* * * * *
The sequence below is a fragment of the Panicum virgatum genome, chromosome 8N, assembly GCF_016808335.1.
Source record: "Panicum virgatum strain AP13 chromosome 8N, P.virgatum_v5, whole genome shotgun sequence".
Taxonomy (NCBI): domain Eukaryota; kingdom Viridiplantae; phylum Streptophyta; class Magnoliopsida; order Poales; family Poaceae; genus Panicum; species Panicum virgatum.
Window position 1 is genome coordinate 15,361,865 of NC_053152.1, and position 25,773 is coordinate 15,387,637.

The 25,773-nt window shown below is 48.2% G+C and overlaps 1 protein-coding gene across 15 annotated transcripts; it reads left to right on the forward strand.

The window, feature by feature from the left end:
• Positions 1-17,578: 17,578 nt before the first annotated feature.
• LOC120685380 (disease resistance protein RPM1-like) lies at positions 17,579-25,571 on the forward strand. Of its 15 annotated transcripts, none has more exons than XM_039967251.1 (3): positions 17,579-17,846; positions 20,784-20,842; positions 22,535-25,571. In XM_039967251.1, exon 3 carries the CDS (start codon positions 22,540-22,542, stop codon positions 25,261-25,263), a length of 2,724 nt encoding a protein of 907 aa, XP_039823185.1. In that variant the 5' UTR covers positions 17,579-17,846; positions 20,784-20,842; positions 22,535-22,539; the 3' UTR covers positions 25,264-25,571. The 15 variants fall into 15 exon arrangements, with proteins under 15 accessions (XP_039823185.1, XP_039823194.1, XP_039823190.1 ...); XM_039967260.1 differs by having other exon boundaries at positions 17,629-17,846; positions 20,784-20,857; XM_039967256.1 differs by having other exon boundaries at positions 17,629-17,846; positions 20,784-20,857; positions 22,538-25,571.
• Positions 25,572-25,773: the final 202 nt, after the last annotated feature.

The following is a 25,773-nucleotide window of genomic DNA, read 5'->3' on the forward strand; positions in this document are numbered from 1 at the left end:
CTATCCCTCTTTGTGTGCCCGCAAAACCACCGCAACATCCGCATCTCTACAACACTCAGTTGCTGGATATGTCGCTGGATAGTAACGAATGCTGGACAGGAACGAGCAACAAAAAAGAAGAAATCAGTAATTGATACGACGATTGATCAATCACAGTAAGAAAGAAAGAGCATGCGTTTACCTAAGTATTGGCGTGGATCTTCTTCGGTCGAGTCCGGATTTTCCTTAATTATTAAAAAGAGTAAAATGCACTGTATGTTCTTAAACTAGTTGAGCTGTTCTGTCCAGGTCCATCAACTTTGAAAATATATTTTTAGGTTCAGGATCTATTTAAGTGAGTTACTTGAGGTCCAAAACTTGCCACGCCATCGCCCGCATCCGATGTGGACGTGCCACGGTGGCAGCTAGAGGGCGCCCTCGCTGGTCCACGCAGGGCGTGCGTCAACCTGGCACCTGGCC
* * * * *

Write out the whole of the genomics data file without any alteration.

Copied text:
The sequence below is a fragment of the Panicum virgatum genome, chromosome 8N, assembly GCF_016808335.1.
Source record: "Panicum virgatum strain AP13 chromosome 8N, P.virgatum_v5, whole genome shotgun sequence".
Taxonomy (NCBI): domain Eukaryota; kingdom Viridiplantae; phylum Streptophyta; class Magnoliopsida; order Poales; family Poaceae; genus Panicum; species Panicum virgatum.
Window position 1 is genome coordinate 15,361,865 of NC_053152.1, and position 25,773 is coordinate 15,387,637.

The 25,773-nt window shown below is 48.2% G+C and overlaps 1 protein-coding gene across 15 annotated transcripts; it reads left to right on the forward strand.

The window, feature by feature from the left end:
• Positions 1-17,578: 17,578 nt before the first annotated feature.
• LOC120685380 (disease resistance protein RPM1-like) lies at positions 17,579-25,571 on the forward strand. Of its 15 annotated transcripts, none has more exons than XM_039967251.1 (3): positions 17,579-17,846; positions 20,784-20,842; positions 22,535-25,571. In XM_039967251.1, exon 3 carries the CDS (start codon positions 22,540-22,542, stop codon positions 25,261-25,263), a length of 2,724 nt encoding a protein of 907 aa, XP_039823185.1. In that variant the 5' UTR covers positions 17,579-17,846; positions 20,784-20,842; positions 22,535-22,539; the 3' UTR covers positions 25,264-25,571. The 15 variants fall into 15 exon arrangements, with proteins under 15 accessions (XP_039823185.1, XP_039823194.1, XP_039823190.1 ...); XM_039967260.1 differs by having other exon boundaries at positions 17,629-17,846; positions 20,784-20,857; XM_039967256.1 differs by having other exon boundaries at positions 17,629-17,846; positions 20,784-20,857; positions 22,538-25,571.
• Positions 25,572-25,773: the final 202 nt, after the last annotated feature.

The following is a 25,773-nucleotide window of genomic DNA, read 5'->3' on the forward strand; positions in this document are numbered from 1 at the left end:
CTATCCCTCTTTGTGTGCCCGCAAAACCACCGCAACATCCGCATCTCTACAACACTCAGTTGCTGGATATGTCGCTGGATAGTAACGAATGCTGGACAGGAACGAGCAACAAAAAAGAAGAAATCAGTAATTGATACGACGATTGATCAATCACAGTAAGAAAGAAAGAGCATGCGTTTACCTAAGTATTGGCGTGGATCTTCTTCGGTCGAGTCCGGATTTTCCTTAATTATTAAAAAGAGTAAAATGCACTGTATGTTCTTAAACTAGTTGAGCTGTTCTGTCCAGGTCCATCAACTTTGAAAATATATTTTTAGGTTCAGGATCTATTTAAGTGAGTTACTTGAGGTCCAAAACTTGCCACGCCATCGCCCGCATCCGATGTGGACGTGCCACGGTGGCAGCTAGAGGGCGCCCTCGCTGGTCCACGCAGGGCGTGCGTCAACCTGGCACCTGGCC